The Irony of a Forest Burn Ban

REUTERS/Max Whittaker

hannah downey is policy director at the Property and Environment Research Center (PERC). This article was originally published with the Montana-based Frontier Institute.

Published January 13, 2022


Last month Randy Moore, chief of the U.S. Forest Service, announced that the agency will stop using prescribed burns — fires deliberately set to clear high-risk areas of wildfire fuel — as a forest management tool for most of the summer. Moore has instituted a 90-day halt on all prescribed burns on National Forest System lands while the agency reviews its protocols and practices in light of the Hermits Peak Fire in New Mexico. That wildfire began as a prescribed fire set by the Forest Service in early April. But after weather conditions changed abruptly, it escaped and grew into the largest fire in the state’s history.

Prescribed burns are an essential tool to reduce the overgrowth that blankets many national forests and that contributes to catastrophic wildfires. Low-intensity fire applied to a forest in a carefully planned and monitored manner reduces both the risk of wildfire and the intensity of fires that can’t be prevented. And ironically, the scale and intensity of the Hermits Peak Fire only accentuates the need for more prescribed burns. If fuel treatments, including prescribed burns and mechanical thinning, had been applied to the landscape more regularly, the prescribed burn in New Mexico would have been significantly less likely to become a wildfire after escaping the planned burn area.

As wildfires grow increasingly catastrophic, the Forest Service needs to use more active management techniques to tackle rising risk. Prescribed fire is an important tool, and more than 99.8 percent of Forest Service prescribed burn projects go according to plan. Instead of halting prescribed burns nationwide — a reflexive and blunt response to an unfortunate, if rare, tragedy — the agency should be exploring ways to scale the use of prescribed burns when and where conditions allow.

The Forest Service has taken an important step in promoting forest restoration by setting a goal to treat an additional 50 million acres of forests with techniques including prescribed burning, thinning and pruning. While thinning and prescribed fire together provide the best opportunity for reducing wildfire risk, forest thinning is restricted by law, regulation or terrain on about half of the national forest lands in the West. Prescribed burns, which are much cheaper on a per-acre basis, are therefore the main treatment available on many landscapes. Stopping prescribed burning altogether for the spring and early summer — a window in which conditions are usually safer to conduct burns in my state, Montana — could force many agency forest restoration projects to fall behind.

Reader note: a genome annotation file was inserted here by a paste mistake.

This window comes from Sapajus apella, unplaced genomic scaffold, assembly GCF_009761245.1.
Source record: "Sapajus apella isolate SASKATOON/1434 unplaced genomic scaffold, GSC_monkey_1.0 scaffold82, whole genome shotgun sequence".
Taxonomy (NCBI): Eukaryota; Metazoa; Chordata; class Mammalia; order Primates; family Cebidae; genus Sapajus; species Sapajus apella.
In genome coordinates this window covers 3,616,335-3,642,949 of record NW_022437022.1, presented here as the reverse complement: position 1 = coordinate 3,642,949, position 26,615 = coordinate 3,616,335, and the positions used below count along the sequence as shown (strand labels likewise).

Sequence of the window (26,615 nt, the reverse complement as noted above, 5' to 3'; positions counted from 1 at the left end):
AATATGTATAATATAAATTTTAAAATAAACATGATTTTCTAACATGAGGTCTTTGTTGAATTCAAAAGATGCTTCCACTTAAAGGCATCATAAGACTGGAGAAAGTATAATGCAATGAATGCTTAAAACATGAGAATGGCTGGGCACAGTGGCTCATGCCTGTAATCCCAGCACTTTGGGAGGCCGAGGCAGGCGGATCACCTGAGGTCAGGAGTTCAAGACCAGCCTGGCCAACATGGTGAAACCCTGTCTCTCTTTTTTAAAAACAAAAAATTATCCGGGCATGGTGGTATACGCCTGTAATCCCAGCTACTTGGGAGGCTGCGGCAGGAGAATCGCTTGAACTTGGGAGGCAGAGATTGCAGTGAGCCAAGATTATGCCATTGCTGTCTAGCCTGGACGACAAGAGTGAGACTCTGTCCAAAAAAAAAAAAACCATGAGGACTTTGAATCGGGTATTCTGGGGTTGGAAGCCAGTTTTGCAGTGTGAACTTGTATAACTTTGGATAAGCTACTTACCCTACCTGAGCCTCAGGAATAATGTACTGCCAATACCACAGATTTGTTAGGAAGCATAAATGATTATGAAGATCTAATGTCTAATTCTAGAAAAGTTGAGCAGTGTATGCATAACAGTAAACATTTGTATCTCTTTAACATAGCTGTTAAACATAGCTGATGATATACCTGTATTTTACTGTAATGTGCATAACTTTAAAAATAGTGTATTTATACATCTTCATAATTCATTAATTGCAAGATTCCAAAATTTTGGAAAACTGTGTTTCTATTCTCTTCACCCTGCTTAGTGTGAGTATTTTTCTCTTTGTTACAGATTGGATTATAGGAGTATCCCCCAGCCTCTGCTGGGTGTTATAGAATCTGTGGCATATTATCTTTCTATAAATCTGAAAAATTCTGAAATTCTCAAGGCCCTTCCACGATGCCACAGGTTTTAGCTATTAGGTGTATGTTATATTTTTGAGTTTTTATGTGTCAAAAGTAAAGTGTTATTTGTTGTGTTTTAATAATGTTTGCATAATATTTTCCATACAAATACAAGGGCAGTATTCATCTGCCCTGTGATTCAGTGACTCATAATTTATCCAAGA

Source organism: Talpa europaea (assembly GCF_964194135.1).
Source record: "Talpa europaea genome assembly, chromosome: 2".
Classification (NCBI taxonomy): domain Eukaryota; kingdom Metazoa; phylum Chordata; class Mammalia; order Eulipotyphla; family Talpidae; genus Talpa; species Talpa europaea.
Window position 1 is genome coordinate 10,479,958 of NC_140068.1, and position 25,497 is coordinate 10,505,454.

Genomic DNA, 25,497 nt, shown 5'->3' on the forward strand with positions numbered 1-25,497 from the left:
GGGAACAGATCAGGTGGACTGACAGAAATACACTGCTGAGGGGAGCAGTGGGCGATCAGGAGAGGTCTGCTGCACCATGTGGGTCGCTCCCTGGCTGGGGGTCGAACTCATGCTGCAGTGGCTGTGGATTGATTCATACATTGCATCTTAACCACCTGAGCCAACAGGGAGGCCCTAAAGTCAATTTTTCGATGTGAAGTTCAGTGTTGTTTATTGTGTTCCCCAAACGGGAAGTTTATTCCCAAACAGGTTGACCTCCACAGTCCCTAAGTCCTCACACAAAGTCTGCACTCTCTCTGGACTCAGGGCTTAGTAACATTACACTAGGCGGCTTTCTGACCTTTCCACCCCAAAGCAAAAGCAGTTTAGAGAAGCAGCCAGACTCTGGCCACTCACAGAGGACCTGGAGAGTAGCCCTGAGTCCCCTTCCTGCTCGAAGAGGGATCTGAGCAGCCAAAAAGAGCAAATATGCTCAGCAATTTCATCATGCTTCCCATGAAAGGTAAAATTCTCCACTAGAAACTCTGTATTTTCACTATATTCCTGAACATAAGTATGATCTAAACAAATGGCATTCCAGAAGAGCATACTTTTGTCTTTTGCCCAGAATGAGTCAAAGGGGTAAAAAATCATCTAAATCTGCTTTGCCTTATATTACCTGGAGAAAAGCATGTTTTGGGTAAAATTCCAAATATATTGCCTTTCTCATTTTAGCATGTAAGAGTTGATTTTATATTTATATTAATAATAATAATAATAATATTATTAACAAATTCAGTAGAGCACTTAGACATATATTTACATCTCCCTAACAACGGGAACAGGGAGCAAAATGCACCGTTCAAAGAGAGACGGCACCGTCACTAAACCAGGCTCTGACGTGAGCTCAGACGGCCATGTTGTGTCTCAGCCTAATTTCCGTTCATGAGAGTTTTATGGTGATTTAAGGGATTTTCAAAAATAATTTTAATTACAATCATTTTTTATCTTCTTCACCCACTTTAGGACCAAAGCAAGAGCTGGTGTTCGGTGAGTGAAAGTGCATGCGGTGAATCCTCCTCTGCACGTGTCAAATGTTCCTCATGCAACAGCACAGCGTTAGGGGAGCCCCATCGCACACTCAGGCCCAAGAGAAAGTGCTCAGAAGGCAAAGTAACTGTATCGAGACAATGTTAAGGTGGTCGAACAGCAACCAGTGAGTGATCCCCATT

A forest view before a prescribed burn:

Downey Hannah Forest Burn Ban Image1

The same area at the conclusion of the burn:

Downey Hannah Forest Burn Ban Image2

The rejuvenated forest after the burn:

Downey Hannah Forest Burn Ban Image3

While day-of conditions including wind, air quality and personnel availability ultimately must align to conduct a prescribed burn, many burns were tentatively scheduled for this spring in Montana. Crews in the Custer-Gallatin National Forest, for example, were planning to conduct multiple prescribed burn projects in coming months as part of the Bozeman Municipal Watershed Project. They were just waiting for the right weather window. But now, with the nationwide burn halt, those fuels will remain on the ground, at risk of feeding a catastrophic wildfire and destroying Bozeman’s source of drinking water. These local stories join similar anecdotes from around the country, with foresters and experts left frustrated that their projects are all being stopped because of conditions in other parts of the country.

At the end of the day, there is some risk to prescribed fires, but that risk must be compared to the risk of not conducting fuel treatments and having the forest burn completely. Policymakers must ask whether the minuscule risk of an escaped prescribed burn is worth doing nothing, allowing fuels to build up and putting the forest at a higher risk of an all-consuming wildfire. They should also question why prescribed burns, which produce much less smoke than a wildfire, count against a state’s Clean Air Act compliance — but a wildfire does not.

To get serious about reducing wildfire risk, forest managers need tools to manage the task. The Forest Service should lift the nationwide ban and allow local forest managers to evaluate their unique conditions, risks and rewards to conduct prescribed burns.

main topic: Environment